“Heat generation will be substantially higher in structural batteries in comparison with standard lithium-ion batteries,” Najafi explained, because the conductivity of the polymer electrolyte is much smaller than that of the liquid electrolytes used in lithium-ion batteries. This means that electrons face more of a bottleneck as they move through the polymer; they’re forced to move slower and, as a result, generate more heat as the battery discharges its energy.

“While structural battery composites are a promising technology for reducing weight in electrical vehicles, their design could certainly benefit from the addition of a thermal-management system,” Najafi said. “Not only could this improve the range of the EV, but it would also greatly reduce the chances of a thermal runaway reaction.”

Staying Cool

Najafi’s research group has been developing special composite materials for heat management for a number of years. Their work draws on nature’s own cooling method the vascular system to dissipate heat.

The researchers were able to create cooling composites that would function as a component of the structural battery packaging now being evaluated by businesses like Tesla, Volvo, and VW by modifying a design tool they created to draw the ideal “microvascular” network.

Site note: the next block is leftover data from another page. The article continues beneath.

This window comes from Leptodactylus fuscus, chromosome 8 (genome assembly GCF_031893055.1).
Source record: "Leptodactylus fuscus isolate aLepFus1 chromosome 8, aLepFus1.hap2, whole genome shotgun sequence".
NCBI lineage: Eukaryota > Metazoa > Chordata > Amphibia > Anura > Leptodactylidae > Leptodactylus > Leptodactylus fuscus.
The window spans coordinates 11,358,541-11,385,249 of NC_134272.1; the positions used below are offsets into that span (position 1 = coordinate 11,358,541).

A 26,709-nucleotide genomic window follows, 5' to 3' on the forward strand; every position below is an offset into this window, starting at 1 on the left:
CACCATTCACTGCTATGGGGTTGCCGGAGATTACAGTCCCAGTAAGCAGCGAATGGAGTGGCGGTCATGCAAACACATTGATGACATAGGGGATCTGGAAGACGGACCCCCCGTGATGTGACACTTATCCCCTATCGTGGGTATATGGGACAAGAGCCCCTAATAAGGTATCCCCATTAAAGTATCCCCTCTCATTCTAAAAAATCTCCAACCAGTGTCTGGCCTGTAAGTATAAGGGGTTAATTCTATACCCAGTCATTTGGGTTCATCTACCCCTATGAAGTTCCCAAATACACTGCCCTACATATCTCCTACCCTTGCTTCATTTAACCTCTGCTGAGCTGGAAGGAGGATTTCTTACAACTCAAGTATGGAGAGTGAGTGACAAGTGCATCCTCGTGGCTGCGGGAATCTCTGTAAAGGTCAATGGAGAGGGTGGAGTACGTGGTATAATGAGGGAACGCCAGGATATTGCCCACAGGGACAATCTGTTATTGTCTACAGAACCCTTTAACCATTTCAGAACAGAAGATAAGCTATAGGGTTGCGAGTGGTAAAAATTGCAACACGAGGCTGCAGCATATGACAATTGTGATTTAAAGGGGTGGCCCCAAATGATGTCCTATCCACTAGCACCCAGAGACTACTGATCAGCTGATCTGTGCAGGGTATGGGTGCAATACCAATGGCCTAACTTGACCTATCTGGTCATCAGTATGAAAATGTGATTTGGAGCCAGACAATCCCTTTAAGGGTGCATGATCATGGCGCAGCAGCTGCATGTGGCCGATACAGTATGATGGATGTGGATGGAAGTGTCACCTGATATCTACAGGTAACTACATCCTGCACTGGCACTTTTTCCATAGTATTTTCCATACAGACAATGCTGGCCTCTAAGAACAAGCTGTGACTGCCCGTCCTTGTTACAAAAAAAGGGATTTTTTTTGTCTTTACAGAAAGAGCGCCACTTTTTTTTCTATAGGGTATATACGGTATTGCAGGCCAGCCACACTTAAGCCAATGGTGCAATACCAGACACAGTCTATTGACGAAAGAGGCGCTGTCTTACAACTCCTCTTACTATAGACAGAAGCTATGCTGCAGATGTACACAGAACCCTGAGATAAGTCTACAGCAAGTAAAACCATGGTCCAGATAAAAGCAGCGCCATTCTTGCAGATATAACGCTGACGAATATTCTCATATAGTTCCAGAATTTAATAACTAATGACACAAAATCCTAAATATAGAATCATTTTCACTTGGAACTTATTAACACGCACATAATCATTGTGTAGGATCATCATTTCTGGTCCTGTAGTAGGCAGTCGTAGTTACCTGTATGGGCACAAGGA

The design approach, which Najafi’s group has now demonstrated, can determine the ideal pattern, size, and number of microvascular channels to quickly drain heat from the batteries while also optimizing the design for coolant flow efficiency.

“These composites function something like a radiator in an internal combustion engine vehicle,” Najafi said. “The coolant draws in the heat and pulls it away from the battery composite as it moves through the network of microchannels.”

The time and power range in which structural batteries can operate can be increased by sandwiching the batteries between layers of cooling microvascular composites.

The Right Fit

According to the paper, the team’s structural battery optimization process takes into account a number of design factors, including the volume fraction of fibers in the active materials, the thickness and fiber directions in each layer of carbon fiber, and the quantity of microvascular composite panels needed for thermal regulation.

The team assessed the stiffness of each structural battery-cooling composite laminate before testing each combination to make sure it complied with vehicle structural integrity criteria. The energy requirement of a car was then simulated over a period of several minutes at various speeds, while the temperature of the battery and the anticipated range of the vehicle were being recorded.

According to the research, computer models of one optimized system showed that it could improve the driving range of a Tesla Model S by as much as 23%. The actual significance of the team’s study, however, is in being able to determine the ideal balance between battery size and weight, as well as the sufficient cooling capacity to keep the battery functional for any electric car currently in production and any future designs.

“While we know that every bit of weight saving can help improve the performance of an EV, thermal management can be just as important perhaps more, when it comes to making people feel comfortable driving them,” Najafi said. “Our system strives to integrate improvements in both of these areas, which could play an important role in the progress of electric vehicles.”